This month, literacy will be high on our social agenda. September is Literacy is Life Month in B.C. In the coming weeks, government, businesses and non-profits will work together to support literacy initiatives across the province.

Literacy Month in B.C.

On September 8, the 50th anniversary of UNESCO’s International Literacy Day, illiteracy is a social challenge that transcends borders. Thankfully, non-profits can help communities overcome this challenge. During Literacy Month in B.C., we’ve highlighted a few organizations that use literacy to empower individuals and communities.

What is Literacy?

“Literacy is the ability to identify, understand, interpret, create, communicate and compute, using printed and written materials associated with varying contexts. Literacy involves a continuum of learning to enable an individual to achieve his or her goals, to develop his or her knowledge and potential, and to participate fully in the wider society.” – United Nations Educational, Scientific and Cultural Organization (UNESCO).

Decoda and the Literacy is Life Campaign

According to Statistics Canada, over 500,000 people in B.C. have significant challenges with literacy. As the only province-wide literacy non-profit in B.C., Decoda is committed to creating a future where everyone has the skills they need.

The Vancouver-based organization helps over 400 communities by raising funds that enhance the lives of families, adults, seniors, and youth. To date, it has worked with community partners to raise over $8 million to improve provincial literacy rates and has helped more than 700,000 people along the way.

In 2016, Decoda’s Literacy is Life campaign was a success. Twitter-trending hashtag aside (#LiteracyisLife), the organization raised $20,000 for B.C. literacy programs last September. This is the second year it has partnered with CBC News, encouraging British Columbians to share their stories and inspire readers about the importance of literacy. With unique fundraising tactics like team trivia challenges and purple socks, Decoda plans to increase literacy and learning skills in B.C. for years to come. This interactive map shows locations of Decoda Outreach Coordinators and literacy organizations in the province.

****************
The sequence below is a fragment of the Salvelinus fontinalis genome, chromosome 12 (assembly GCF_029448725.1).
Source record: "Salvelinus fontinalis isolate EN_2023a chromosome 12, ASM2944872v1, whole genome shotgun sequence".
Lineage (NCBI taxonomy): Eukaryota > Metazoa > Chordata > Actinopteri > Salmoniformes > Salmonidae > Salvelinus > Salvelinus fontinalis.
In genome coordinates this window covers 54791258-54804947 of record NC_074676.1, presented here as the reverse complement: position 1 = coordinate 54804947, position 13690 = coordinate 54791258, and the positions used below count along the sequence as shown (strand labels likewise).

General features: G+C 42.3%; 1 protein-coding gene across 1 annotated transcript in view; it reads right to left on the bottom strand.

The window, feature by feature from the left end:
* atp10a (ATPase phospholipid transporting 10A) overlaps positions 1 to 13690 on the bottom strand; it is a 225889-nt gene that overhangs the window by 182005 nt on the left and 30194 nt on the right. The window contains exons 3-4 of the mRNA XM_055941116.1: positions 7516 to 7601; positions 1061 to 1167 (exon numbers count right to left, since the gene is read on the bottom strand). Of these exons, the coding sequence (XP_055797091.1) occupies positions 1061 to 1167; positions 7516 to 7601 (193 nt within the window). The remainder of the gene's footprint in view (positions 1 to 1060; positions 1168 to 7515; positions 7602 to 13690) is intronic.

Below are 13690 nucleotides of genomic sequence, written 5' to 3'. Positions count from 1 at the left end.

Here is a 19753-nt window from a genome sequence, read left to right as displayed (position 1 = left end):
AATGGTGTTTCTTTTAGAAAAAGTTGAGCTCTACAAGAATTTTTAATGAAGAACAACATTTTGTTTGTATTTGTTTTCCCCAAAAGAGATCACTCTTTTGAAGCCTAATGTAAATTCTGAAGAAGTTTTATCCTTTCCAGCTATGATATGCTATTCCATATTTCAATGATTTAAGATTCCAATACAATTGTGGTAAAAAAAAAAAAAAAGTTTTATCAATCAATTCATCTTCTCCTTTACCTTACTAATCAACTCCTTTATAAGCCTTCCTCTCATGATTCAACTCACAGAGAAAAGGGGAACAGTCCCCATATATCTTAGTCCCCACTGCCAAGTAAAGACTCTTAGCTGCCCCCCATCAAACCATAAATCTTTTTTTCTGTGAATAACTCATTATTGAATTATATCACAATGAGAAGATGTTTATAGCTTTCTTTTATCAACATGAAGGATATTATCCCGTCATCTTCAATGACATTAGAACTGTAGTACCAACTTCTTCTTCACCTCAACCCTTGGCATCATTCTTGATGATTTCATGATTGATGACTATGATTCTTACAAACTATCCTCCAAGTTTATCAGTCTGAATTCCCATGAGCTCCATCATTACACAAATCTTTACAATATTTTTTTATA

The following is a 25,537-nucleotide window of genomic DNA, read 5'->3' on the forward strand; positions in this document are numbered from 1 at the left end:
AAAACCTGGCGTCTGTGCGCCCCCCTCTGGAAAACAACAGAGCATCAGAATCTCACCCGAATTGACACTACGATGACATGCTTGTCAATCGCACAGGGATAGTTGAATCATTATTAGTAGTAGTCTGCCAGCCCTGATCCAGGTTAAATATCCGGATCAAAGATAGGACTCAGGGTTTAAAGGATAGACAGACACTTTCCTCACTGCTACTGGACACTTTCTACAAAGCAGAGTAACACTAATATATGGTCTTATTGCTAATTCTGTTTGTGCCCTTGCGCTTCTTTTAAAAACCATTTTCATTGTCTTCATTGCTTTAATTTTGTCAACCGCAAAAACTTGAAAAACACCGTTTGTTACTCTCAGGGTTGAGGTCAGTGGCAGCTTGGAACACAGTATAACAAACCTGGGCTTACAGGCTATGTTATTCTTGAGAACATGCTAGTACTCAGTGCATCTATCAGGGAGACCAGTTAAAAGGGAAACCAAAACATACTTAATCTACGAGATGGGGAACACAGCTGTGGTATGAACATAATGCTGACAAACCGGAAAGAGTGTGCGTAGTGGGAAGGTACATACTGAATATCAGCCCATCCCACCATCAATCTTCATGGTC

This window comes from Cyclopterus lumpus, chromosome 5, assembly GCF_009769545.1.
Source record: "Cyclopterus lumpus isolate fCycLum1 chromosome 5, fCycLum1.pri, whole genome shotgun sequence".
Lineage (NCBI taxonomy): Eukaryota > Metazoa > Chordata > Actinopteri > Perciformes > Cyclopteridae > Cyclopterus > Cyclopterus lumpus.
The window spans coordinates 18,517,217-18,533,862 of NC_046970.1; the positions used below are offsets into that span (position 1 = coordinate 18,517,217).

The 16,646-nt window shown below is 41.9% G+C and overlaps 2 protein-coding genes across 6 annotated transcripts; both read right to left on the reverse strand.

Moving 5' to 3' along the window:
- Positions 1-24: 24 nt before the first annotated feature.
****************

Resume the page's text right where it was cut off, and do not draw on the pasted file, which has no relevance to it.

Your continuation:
According to Statistics Canada, over 500,000 people in B.C. have significant challenges with literacy.


Room to Read’s Global Literacy Project

Room to Read is an international non-profit organization with an ambitious goal: to eradicate child illiteracy in low-income countries. The charity has chapters in the U.S., Europe, Australia, New Zealand, and Canada (Calgary, Edmonton, Montreal, Toronto and Vancouver).

The organization helps children develop a habit of reading in ten countries across two continents by providing instruction in local languages. Due to book shortages in these countries, Room to Read has published thousands of its own books. It is committed to hiring local authors, illustrators, and publishers to maximize community benefit.

Room to Read is the brain-child of former Microsoft Executive John Wood. In 1998, Wood travelled to Nepal and witnessed first-hand the lack of educational resources at elementary schools in the area. His mission was to return with enough books to fill one library. The rest, as they say, was history. Wood eventually quit his job at Microsoft and founded a charity called Books for Nepal. He later met Room to Read’s CEO, Erin Ganju, and they worked together to make Room to Read an official organization in 2000.

Since 2000, 11.5 million children have benefited from Room to Read’s global literacy program. The organization has trained over 10,000 teachers and filled the shelves of over 17,500 libraries. None of this would have been possible without the organization’s passion and commitment for social good. Moving forward, the founders aim to reach an additional 5 million children by 2020.


Literacy Resources

At HeartPress PR, we believe that words can change worlds. If you want to know more about how your business can do good by incorporate literacy initiatives into your corporate giving plan, our experts at HeartPress PR are here to help.

The following non-profit organizations are focused on improving literacy in B.C.:

Victoria Read Society | Victoria 

A community-based organization that helps children gain literacy and essential skills, including reading, writing and mathematics. Volunteers support teachers in education programs and assist with bookkeeping, administration, social media, event planning and logistics.

Literacy Now Cowichan | Duncan

Offers eight literacy programs covering adult literacy, literacy initiatives for Trades (LIFT), workplace essential skills, english as a second language, and financial literacy.

Literacy Central Vancouver Island | Nanaimo

Promotes, encourages and enhances literacy skills for children, adults, families and in the workplace by recruiting and training Volunteer Literacy Tutors/Mentors.

Literacy Alberni | Port Alberni

Provides adult and family literacy programs and serves as the immigrant settlement and welcoming centre for Western Vancouver Island.

Salt Spring Literacy Society | Salt Spring Island

Builds awareness and collaborative partnerships to improve literacy on Salt Spring and the other Southern Gulf Islands. On September 8, this nonprofit is hosting an Open House to celebrate literacy.

Books for Me! Literacy Foundation | Vancouver

Distributes books to families who do not have the means to buy children’s books. Children choose their own book to take home and build their libraries for free. Volunteers are asked to donate books, participate, or host a book drive.

ONE TO ONE Literacy Society | Vancouver

Provides free one-to-one tutoring between trained volunteers and elementary school students during normal school hours. Volunteers set aside 2 to 3 hours a week to help young readers develop a habit of reading.


Sources: BBCStats Canada